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Dow industrials edge lower

Wall Street was essentially flat Tuesday, as investors looked to lock in gains from the previous session, when blue chip stocks rose to their highest levels in 18 months.

The Dow Jones industrials edged lower Tuesday and the broader market was essentially flat, as investors looked to lock in gains from the previous session, when blue chip stocks rose to their highest levels in 18 months.

After the weekend, investors rushed to the market on encouraging economic data and solid news from retailers, and analysts said even some bargain-hunters who had been holding back were eager to get in on the action. Few were surprised by Tuesday’s trading.

“After a run-up like we saw Monday, it’s normal for people to say, ‘I don’t want to pay those prices, I’m going to pull back,”’ said Barry Berman, head trader for Robert W. Baird & Co. in Milwaukee.

The Dow Jones industrial average was down about 38 points in late-afternoon trading, while the broader market gauges were essentially flat.

The tech-loaded Nasdaq composite index was down around 8 points, while the Standard & Poor’s 500-stock index was some 3 points lower.

The market rallied Monday on a report showing better-than-expected growth in the nation’s manufacturing sector. Many analysts were optimistic that the gains would hold, noting that the end of the year is traditionally a time of strength for Wall Street.

“I don’t think investors are comfortable being on the sidelines at this point,” said Richard E. Cripps, chief market strategist for Legg Mason of Baltimore. “For those people who were saying the market was due for a correction ... this is a real decision time.”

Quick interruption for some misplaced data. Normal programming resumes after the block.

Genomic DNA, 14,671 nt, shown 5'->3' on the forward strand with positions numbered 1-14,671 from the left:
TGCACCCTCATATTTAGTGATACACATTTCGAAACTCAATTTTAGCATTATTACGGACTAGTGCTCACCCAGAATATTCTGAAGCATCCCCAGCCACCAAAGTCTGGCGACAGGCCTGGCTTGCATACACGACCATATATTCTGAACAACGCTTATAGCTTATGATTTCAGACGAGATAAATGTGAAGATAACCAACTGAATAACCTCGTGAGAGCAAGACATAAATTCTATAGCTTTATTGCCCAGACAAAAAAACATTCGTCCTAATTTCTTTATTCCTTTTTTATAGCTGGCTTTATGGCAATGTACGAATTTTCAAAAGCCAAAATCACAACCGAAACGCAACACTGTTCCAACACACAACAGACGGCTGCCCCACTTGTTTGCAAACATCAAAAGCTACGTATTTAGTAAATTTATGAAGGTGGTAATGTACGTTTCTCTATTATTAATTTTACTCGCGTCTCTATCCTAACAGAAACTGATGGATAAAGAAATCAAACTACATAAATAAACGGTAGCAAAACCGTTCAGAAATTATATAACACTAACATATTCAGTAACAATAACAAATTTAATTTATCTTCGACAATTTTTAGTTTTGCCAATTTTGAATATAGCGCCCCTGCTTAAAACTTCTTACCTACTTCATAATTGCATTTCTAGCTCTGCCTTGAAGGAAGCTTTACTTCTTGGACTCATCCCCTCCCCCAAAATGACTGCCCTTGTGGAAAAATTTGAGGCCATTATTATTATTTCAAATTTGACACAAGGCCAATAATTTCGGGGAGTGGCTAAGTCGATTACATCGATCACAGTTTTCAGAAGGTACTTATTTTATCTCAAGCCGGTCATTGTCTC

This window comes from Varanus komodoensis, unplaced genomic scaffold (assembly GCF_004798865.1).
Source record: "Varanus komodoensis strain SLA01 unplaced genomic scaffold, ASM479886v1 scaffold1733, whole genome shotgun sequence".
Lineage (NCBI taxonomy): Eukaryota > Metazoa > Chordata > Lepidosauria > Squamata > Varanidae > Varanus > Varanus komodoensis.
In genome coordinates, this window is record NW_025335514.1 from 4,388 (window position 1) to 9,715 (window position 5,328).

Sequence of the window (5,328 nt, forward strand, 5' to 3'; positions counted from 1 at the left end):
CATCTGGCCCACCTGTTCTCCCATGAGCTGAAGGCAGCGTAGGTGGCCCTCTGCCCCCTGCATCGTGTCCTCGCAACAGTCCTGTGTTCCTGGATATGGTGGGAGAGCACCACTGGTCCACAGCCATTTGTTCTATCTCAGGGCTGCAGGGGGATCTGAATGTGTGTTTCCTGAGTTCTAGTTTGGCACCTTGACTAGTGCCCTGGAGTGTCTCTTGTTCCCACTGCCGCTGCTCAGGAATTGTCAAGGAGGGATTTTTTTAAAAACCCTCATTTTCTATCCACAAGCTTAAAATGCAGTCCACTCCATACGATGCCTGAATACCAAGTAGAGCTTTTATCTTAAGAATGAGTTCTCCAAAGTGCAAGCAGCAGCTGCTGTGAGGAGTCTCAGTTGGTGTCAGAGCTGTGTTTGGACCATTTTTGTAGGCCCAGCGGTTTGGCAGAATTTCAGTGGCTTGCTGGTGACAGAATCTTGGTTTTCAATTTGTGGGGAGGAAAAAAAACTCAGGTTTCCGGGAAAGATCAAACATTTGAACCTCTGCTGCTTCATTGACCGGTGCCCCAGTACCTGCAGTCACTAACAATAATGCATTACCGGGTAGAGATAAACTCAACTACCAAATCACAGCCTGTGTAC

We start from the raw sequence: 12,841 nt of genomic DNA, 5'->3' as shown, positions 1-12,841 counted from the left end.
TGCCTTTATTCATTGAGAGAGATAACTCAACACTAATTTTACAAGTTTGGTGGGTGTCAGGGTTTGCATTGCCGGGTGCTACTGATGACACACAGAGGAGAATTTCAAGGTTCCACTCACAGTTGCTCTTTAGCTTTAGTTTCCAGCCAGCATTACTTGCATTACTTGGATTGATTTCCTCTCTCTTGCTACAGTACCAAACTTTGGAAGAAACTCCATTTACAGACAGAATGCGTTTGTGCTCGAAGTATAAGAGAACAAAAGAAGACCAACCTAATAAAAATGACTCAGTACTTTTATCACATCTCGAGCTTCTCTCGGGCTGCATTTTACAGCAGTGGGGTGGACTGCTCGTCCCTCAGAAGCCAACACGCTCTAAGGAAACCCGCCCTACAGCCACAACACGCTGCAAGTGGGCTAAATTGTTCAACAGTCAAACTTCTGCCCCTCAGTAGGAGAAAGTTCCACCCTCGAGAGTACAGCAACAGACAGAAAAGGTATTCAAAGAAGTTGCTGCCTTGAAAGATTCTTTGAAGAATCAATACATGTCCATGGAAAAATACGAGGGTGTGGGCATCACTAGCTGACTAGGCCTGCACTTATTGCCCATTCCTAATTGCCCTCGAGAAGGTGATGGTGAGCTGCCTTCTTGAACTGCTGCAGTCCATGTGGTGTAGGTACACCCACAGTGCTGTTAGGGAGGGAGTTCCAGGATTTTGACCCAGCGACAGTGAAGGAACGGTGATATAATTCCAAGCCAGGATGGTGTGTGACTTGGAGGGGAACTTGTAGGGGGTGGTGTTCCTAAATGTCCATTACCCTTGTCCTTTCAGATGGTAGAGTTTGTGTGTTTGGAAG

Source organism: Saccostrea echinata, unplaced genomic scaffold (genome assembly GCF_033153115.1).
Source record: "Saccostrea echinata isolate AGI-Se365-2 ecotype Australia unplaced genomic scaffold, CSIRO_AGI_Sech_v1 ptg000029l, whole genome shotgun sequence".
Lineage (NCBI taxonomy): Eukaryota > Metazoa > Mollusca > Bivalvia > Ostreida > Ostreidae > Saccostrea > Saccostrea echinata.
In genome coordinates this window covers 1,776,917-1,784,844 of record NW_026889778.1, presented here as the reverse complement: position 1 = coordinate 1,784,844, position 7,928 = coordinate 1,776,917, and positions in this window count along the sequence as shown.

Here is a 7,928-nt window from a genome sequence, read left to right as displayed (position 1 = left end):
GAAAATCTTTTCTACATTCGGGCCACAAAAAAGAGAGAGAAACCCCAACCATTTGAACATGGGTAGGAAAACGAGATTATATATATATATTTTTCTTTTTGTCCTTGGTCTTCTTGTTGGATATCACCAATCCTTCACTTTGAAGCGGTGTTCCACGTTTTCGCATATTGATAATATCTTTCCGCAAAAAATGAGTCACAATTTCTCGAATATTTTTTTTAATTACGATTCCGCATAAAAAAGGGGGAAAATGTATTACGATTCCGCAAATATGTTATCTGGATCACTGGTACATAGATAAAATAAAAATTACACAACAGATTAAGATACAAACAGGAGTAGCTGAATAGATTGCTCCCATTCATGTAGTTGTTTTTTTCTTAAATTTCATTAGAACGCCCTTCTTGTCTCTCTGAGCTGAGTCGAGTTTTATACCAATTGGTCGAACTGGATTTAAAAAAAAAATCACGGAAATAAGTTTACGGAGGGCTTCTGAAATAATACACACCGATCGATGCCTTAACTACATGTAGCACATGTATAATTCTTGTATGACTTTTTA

Still, some investors remain skeptical about the strength of the recovery, and may be inclined to guard their gains.

Viacom Inc. was up 20 cents at $39.77, following a report that it was nearing a decision to sell its majority interest in video-rental company Blockbuster Inc. UBS rated Viacom at a “buy” after The Wall Street Journal reported the company was poised to unload the unit after years of indecision. The video store chain was down 28 cents at $16.95.

AT&T Corp. was down 10 cents at $20.25 after Betsy Bernard stepped down as president to pursue other opportunities; the company named William J. Hannigan, chairman and chief executive of Sabre Holdings Corp., to succeed her.

PepsiCo Inc. was down 54 cents at $48.17 after announcing it would cut 750 jobs and close a Frito-Lay plant in Louisville, Ky., as part of a plan to streamline its operations. The snack food and beverage company reaffirmed its earnings outlook through the end of the year and forecast double-digit growth in earnings per share for 2004.

Vivendi Universal SA was down 11 cents at $23.21; the French media and telecommunications company reported third-quarter profits that beat expectations, but warned its end-of-year performance would not be as strong.

Texas Instruments Inc. was up 4 cents at $30.22 after selling its remaining stake in Micron Technology Inc. Gains related to the sale were expected to raise the Dallas chipmaker’s fourth-quarter net income by $125 million. Micron was down 21 cents at $12.84.

Advancers outnumbered decliners almost 3 to 2 on the New York Stock Exchange. Volume was at 873.99 million shares, compared with 845.56 million shares traded at the same point Monday.

The Russell 2000 index, which tracks smaller company stocks, was up 0.62, or 0.1 percent, at 555.21.

Overseas, Japan’s Nikkei stock average finished 0.1 percent higher Tuesday. In Europe, France’s CAC-40 lost 0.5 percent, Britain’s FTSE 100 closed down 0.7 percent and Germany’s DAX index declined 0.3 percent.